Long, long ago, in the far-away dystopic land called “High School”, I took a creative writing class and wrote a short story I titled “The Tower.” A princess, a knight, a rescue – it was the end of a fairy tale with a twisted ending. I loved it as only a geeking-out fangirl can love a thing. Which is a lot.
Three years later, I started to turn the short into a novella; the novella became a manuscript, and the manuscript became a monster. As many beginning writers do, I flailed and wrote blindly. I can honestly say I wrote arrogantly, as many young 20-somethings who think they are the shiz. Plot points and character arcs? Pshaw. I wrote what I thought was cool and fun. And then I hated it and threw it out.
When I met my critique group a few years ago, I was working on a middle grade novel. By the time I started sending the fairy tale pages to my group, I hadn’t touched it in two or three years.
My critique partners tore it to shreds and one very correctly pointed out that Chapter 7 needed to be Chapter 1. I rewrote the entire manuscript. Here at Beyond the Trope we fondly refer to this process as “ripping up your soul” or “killing your darlings.” It feels the way it sounds.
Last night I finished the rewrite and felt such a mix of emotions that for a while I couldn’t think. Then I realized that what I was feeling was a “Hello” and a “Goodbye” happening at the same time. The ending is a far cry from what I envisioned in the short story. In fact, from beginning to end, this manuscript has completely changed. It’s a totally different book. My “Goodbye” was to that first vision, the first dream. And the “Hello” was an excited greeting to this new thing and the adventure that comes with it.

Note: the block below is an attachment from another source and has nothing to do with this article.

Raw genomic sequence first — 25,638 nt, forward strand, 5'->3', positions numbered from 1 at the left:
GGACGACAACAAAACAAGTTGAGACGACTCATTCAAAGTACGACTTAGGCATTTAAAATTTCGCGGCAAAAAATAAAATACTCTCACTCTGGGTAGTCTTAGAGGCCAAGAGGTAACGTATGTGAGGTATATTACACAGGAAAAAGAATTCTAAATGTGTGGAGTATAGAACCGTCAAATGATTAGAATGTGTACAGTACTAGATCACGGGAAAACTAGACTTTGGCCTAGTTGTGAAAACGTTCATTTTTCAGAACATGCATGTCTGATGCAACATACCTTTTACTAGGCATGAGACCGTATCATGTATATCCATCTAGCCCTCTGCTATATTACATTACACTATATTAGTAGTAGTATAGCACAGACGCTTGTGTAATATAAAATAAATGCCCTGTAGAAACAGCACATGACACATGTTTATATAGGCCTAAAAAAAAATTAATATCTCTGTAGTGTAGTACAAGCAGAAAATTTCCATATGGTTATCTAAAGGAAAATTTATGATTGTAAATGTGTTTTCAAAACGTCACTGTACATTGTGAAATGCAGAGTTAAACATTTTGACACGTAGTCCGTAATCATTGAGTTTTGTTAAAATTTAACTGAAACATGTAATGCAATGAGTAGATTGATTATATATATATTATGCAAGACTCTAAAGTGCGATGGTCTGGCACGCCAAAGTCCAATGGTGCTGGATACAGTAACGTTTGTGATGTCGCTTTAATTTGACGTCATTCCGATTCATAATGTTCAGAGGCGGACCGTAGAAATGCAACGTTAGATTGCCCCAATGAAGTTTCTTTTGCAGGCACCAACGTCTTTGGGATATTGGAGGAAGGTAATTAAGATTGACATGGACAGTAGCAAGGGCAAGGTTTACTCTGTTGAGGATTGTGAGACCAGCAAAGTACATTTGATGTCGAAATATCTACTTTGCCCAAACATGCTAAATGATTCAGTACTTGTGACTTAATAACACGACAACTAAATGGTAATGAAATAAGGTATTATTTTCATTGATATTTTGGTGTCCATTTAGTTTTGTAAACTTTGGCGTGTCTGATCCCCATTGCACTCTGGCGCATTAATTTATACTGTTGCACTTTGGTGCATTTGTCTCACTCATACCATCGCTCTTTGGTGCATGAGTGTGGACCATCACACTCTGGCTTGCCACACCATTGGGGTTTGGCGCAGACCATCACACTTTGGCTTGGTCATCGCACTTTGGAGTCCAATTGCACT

Rewriting was terrible, but I’m so glad I did it. Now I can really get into the nitty-gritty (aka rip apart my soul even more). And after that, who knows? I’m looking forward to many more goodbyes and hellos.
How do you feel when you finish the final sentence of a manuscript or draft up a brand-new creative project?
Michelle has recently discovered the power of coffee shops for instigating creative productivity. She puts pen to page – er, keyboard key to computer screen at Beyond the Trope's blog on Mondays.